Ceremonial Start of the Rally (9:00 AM)

A few of the highlights from the start! A few awkward interviews later, and everyone was racing driving responsibly towards to first spectator points.

Advertisement

Advertisement

Advertisement

Advertisement

Advertisement

Advertisement

Advertisement

Stage A4 | Old Detlor (Southbound) (11:00 AM)

Clearly some spectators were prepared for the long day, and I couldn’t think of a better way to hide from the cold than in a Westfalia camper either.

Advertisement

And so as teams entered Service #1, we got treated to an endless stream of sweeper cars... gave me a good chance to test out the lenses though.

Advertisement

Car #000... pretty sure they had two of these on site, for whatever reason.

Subaru had given out cow bells and vuvuzelas to whatever spectators wanted them; while fun for the first hour, they did get a tad annoying 4 hours in...

Advertisement

It was around this time that the commentators said the words that everyone dreaded to hear: “L’Estage has retired from the rally from some sort of electrical failure.” Nobody really knew what happened, but I heard at a later stage that the car had caught fire. But no time to ponder on that...

Advertisement

...because just look at these sightlines! The southbound pass sends cars through a very fast right-hander into into a tight left kink over a small crest, then down a hill into the Iron Bridge.

The rally is supported by hundreds of volunteers, but only those highup get to hoon around an empty rally stage in a Polaris Rzr. These two had quite some fun, with the tail out in front of the spectators and all.

Advertisement

Broke out the 12mm fisheye for this shot - you get a vague idea of what the sightline looks like, with the tall pines for which the rally is named for in the background.

Advertisement

The Outlander isn’t selling well, so let’s take it rallying! - is what I imagine this dealership thought but for a course vehicle, it did pretty well - heck, even got a bit of a slide at times! The siren denotes the last of the sweeper cars and signals that the first competitors are about to start.

Anticipation ensues... spectators are still expecting the first car to be L’Estage, as the news of Subaru Rally Team Canada’s retirement is still slowly spreading.

Advertisement

Lo and behold, it’s the Vincents!

Advertisement

And with fresh roads, he slides it through the bend, spewing gravel behind him.

The 2013 Rally of the Tall Pines winners followed closely behind, taking an even tighter line that their suspension allowed. This car had the most ground clearance out of all the GCs, but wasn’t the most powerful.

Advertisement

Three GCs in a row!? RPR this time, and making a very sideways entrance down the Hastings stages.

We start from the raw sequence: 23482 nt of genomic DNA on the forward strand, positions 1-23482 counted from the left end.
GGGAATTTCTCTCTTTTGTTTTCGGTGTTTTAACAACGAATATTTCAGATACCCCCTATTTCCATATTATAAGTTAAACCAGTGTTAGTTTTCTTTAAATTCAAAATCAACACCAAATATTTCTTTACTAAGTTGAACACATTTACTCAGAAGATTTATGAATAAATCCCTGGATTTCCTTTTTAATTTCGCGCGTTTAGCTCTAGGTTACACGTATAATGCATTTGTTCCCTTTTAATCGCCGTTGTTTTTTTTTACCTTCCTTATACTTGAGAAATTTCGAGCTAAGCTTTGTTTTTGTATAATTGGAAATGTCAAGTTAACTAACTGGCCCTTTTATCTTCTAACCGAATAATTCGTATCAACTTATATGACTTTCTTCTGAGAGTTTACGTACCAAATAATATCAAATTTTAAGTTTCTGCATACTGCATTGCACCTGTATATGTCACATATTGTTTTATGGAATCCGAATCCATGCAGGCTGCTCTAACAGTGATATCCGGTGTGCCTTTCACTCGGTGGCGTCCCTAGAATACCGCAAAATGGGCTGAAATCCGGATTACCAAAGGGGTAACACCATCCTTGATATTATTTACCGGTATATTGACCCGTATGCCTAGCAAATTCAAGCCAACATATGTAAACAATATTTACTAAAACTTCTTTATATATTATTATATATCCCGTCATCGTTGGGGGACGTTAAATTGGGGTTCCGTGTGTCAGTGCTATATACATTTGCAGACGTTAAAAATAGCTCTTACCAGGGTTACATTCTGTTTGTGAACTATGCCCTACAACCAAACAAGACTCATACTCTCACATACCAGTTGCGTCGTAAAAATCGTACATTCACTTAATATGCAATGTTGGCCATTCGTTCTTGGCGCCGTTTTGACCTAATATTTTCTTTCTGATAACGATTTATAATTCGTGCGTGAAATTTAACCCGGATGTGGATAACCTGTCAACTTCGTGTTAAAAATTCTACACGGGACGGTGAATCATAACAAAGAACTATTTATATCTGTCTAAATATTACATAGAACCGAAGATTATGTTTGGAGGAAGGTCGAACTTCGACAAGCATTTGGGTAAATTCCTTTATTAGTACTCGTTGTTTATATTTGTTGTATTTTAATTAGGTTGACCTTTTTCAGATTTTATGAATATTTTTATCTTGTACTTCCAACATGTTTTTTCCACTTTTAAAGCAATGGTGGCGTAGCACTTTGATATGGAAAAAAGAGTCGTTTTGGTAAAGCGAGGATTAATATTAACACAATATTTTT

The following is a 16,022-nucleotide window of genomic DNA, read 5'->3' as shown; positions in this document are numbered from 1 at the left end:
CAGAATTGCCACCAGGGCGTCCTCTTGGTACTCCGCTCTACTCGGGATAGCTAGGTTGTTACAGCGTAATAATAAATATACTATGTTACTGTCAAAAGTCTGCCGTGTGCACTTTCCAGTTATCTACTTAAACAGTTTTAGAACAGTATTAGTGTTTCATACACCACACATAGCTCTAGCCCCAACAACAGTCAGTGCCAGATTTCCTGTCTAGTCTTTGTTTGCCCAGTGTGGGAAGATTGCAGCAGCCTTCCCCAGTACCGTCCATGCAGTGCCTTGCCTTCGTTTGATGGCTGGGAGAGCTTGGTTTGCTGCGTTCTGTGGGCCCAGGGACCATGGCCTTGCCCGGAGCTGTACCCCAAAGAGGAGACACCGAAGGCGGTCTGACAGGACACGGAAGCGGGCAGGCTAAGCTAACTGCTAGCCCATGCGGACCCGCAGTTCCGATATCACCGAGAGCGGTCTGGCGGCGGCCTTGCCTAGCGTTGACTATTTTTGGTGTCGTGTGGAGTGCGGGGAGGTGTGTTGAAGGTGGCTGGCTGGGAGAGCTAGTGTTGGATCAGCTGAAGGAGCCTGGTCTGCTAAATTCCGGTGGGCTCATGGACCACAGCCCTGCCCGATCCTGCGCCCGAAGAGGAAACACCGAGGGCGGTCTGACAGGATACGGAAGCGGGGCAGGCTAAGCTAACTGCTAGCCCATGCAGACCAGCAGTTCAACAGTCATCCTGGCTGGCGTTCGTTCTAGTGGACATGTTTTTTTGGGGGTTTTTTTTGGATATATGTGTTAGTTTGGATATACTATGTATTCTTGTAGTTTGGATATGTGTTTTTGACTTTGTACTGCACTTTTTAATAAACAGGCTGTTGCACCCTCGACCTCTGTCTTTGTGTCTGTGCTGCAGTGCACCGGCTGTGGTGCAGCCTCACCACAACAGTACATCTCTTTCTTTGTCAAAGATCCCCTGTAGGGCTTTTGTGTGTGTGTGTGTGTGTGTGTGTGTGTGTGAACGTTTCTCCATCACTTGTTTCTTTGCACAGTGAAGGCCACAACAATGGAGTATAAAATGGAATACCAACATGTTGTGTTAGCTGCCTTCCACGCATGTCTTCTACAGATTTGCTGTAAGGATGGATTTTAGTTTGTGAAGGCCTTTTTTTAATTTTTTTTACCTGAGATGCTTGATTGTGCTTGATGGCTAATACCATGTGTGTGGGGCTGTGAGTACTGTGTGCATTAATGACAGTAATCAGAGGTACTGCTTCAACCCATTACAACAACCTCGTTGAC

Advertisement

And even more sideways over the gravel - remember this car and this corner for later.

The Open 4WD class Evo X - check out that body roll!

Advertisement

Something about the old Evo 7/8/9 just looks so... right, coming down these stages. Either that, or it’s the highlighter yellow.

Advertisement

Nick Roberts going through the stage, carrying noticeably more speed than any car previously. Also, car is still in one piece!

Oh the GR Hatch... I want one so badly. Seeing it rally doesn’t help...

Advertisement

This is where I start to struggle with the manual focus, but slowly adapting to the speeds as the faster stuff goes by.

Simon Dube, the Open 2WD champ, throws his Golf around as if it was a 4WD car.

Advertisement

And the Mirage R5 - at first not blisteringly quick like the Subarus, but being such a tiny car, it does appear to be quite maneuverable. I imagine the pace note had a “cut” in it at some point...

Advertisement

Ah the other Test Racing Subaru - a bit off-pace of the Vincents, but the fastest GD in the field. Very well prepped judging from how well it was planted.

Advertisement

C’mon little 240, you can do it!

Advertisement

I imagine Team O’Neil does a lot of practice on gravel roads, so these boys must have felt right at home here.

Advertisement

The production Evo X is just as sideways coming out of corners as the open class car, but less speed coming out of the corners. Maybe a tad too sideways then?

The older Evos dont get quite as sideways...

Advertisement

Who knew Jettas could handle rally stages so well??

Advertisement

Team RallyErika looking strong after 4 stages, probably just behind RPR at this point.

Advertisement

Does anyone here even own a Talon?

Advertisement

The livery on this Golf does look amazing...

Pretty sure this car used to be red, but it does look good in the green. Would be better if it had other WRC goodies too!

Advertisement

A Gulf liveried bugeye - I just had to include this one!

Advertisement